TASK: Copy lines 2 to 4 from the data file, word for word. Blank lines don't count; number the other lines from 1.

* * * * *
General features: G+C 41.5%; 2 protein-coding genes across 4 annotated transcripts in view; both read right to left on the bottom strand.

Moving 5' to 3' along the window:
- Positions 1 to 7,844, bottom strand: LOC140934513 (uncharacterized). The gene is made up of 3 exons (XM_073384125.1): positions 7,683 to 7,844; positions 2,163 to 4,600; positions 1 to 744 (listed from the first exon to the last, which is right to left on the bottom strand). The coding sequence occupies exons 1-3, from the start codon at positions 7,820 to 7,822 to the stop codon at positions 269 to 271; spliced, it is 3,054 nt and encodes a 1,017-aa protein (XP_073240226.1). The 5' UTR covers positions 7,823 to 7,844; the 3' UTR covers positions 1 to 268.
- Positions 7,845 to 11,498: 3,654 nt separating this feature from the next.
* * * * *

Moving 5' to 3' along the window:
- Positions 1 to 7,844, bottom strand: LOC140934513 (uncharacterized). The gene is made up of 3 exons (XM_073384125.1): positions 7,683 to 7,844; positions 2,163 to 4,600; positions 1 to 744 (listed from the first exon to the last, which is right to left on the bottom strand). The coding sequence occupies exons 1-3, from the start codon at positions 7,820 to 7,822 to the stop codon at positions 269 to 271; spliced, it is 3,054 nt and encodes a 1,017-aa protein (XP_073240226.1). The 5' UTR covers positions 7,823 to 7,844; the 3' UTR covers positions 1 to 268.
- Positions 7,845 to 11,498: 3,654 nt separating this feature from the next.